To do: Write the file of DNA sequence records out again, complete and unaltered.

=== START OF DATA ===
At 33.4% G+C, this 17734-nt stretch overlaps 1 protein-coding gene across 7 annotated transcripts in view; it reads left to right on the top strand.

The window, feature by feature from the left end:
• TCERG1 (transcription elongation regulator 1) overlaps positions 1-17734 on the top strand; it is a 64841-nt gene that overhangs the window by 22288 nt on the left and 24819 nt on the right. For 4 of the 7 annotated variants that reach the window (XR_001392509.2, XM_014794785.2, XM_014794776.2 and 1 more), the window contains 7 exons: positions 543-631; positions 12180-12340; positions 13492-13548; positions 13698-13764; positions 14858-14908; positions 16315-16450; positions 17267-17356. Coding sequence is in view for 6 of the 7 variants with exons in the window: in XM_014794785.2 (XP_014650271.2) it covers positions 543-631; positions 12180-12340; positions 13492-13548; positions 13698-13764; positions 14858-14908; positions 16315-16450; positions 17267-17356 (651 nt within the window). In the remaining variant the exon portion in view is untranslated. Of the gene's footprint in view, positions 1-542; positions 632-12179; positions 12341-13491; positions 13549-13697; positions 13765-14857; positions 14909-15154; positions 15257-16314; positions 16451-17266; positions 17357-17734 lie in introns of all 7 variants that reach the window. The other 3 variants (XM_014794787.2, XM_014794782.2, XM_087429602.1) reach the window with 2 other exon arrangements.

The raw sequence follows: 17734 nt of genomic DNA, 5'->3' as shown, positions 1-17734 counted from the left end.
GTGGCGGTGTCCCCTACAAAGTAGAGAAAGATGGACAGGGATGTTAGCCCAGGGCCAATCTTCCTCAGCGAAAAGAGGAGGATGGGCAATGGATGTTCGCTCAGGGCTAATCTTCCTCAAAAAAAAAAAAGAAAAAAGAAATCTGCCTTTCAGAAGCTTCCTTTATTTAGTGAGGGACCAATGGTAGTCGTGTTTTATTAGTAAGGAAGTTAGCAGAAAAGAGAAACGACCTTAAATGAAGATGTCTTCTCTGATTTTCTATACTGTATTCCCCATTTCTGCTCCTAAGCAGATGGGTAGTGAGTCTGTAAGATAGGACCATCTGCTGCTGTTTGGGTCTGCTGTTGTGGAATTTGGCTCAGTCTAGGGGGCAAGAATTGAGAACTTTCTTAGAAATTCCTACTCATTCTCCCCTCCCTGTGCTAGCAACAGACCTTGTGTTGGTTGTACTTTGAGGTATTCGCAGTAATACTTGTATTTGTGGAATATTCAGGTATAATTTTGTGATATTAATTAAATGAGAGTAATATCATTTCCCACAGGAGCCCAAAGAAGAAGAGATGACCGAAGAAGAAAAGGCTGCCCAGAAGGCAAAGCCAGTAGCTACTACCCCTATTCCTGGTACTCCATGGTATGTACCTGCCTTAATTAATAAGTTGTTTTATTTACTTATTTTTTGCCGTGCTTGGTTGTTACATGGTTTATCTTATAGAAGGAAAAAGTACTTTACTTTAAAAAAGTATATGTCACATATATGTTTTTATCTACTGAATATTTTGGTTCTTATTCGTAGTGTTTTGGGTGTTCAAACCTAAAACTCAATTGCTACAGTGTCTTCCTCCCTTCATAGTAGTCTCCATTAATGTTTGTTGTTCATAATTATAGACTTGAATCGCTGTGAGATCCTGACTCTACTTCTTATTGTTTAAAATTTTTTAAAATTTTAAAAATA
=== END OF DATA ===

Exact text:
At 33.4% G+C, this 17734-nt stretch overlaps 1 protein-coding gene across 7 annotated transcripts in view; it reads left to right on the top strand.

The window, feature by feature from the left end:
• TCERG1 (transcription elongation regulator 1) overlaps positions 1-17734 on the top strand; it is a 64841-nt gene that overhangs the window by 22288 nt on the left and 24819 nt on the right. For 4 of the 7 annotated variants that reach the window (XR_001392509.2, XM_014794785.2, XM_014794776.2 and 1 more), the window contains 7 exons: positions 543-631; positions 12180-12340; positions 13492-13548; positions 13698-13764; positions 14858-14908; positions 16315-16450; positions 17267-17356. Coding sequence is in view for 6 of the 7 variants with exons in the window: in XM_014794785.2 (XP_014650271.2) it covers positions 543-631; positions 12180-12340; positions 13492-13548; positions 13698-13764; positions 14858-14908; positions 16315-16450; positions 17267-17356 (651 nt within the window). In the remaining variant the exon portion in view is untranslated. Of the gene's footprint in view, positions 1-542; positions 632-12179; positions 12341-13491; positions 13549-13697; positions 13765-14857; positions 14909-15154; positions 15257-16314; positions 16451-17266; positions 17357-17734 lie in introns of all 7 variants that reach the window. The other 3 variants (XM_014794787.2, XM_014794782.2, XM_087429602.1) reach the window with 2 other exon arrangements.

The raw sequence follows: 17734 nt of genomic DNA, 5'->3' as shown, positions 1-17734 counted from the left end.
GTGGCGGTGTCCCCTACAAAGTAGAGAAAGATGGACAGGGATGTTAGCCCAGGGCCAATCTTCCTCAGCGAAAAGAGGAGGATGGGCAATGGATGTTCGCTCAGGGCTAATCTTCCTCAAAAAAAAAAAAGAAAAAAGAAATCTGCCTTTCAGAAGCTTCCTTTATTTAGTGAGGGACCAATGGTAGTCGTGTTTTATTAGTAAGGAAGTTAGCAGAAAAGAGAAACGACCTTAAATGAAGATGTCTTCTCTGATTTTCTATACTGTATTCCCCATTTCTGCTCCTAAGCAGATGGGTAGTGAGTCTGTAAGATAGGACCATCTGCTGCTGTTTGGGTCTGCTGTTGTGGAATTTGGCTCAGTCTAGGGGGCAAGAATTGAGAACTTTCTTAGAAATTCCTACTCATTCTCCCCTCCCTGTGCTAGCAACAGACCTTGTGTTGGTTGTACTTTGAGGTATTCGCAGTAATACTTGTATTTGTGGAATATTCAGGTATAATTTTGTGATATTAATTAAATGAGAGTAATATCATTTCCCACAGGAGCCCAAAGAAGAAGAGATGACCGAAGAAGAAAAGGCTGCCCAGAAGGCAAAGCCAGTAGCTACTACCCCTATTCCTGGTACTCCATGGTATGTACCTGCCTTAATTAATAAGTTGTTTTATTTACTTATTTTTTGCCGTGCTTGGTTGTTACATGGTTTATCTTATAGAAGGAAAAAGTACTTTACTTTAAAAAAGTATATGTCACATATATGTTTTTATCTACTGAATATTTTGGTTCTTATTCGTAGTGTTTTGGGTGTTCAAACCTAAAACTCAATTGCTACAGTGTCTTCCTCCCTTCATAGTAGTCTCCATTAATGTTTGTTGTTCATAATTATAGACTTGAATCGCTGTGAGATCCTGACTCTACTTCTTATTGTTTAAAATTTTTTAAAATTTTAAAAATA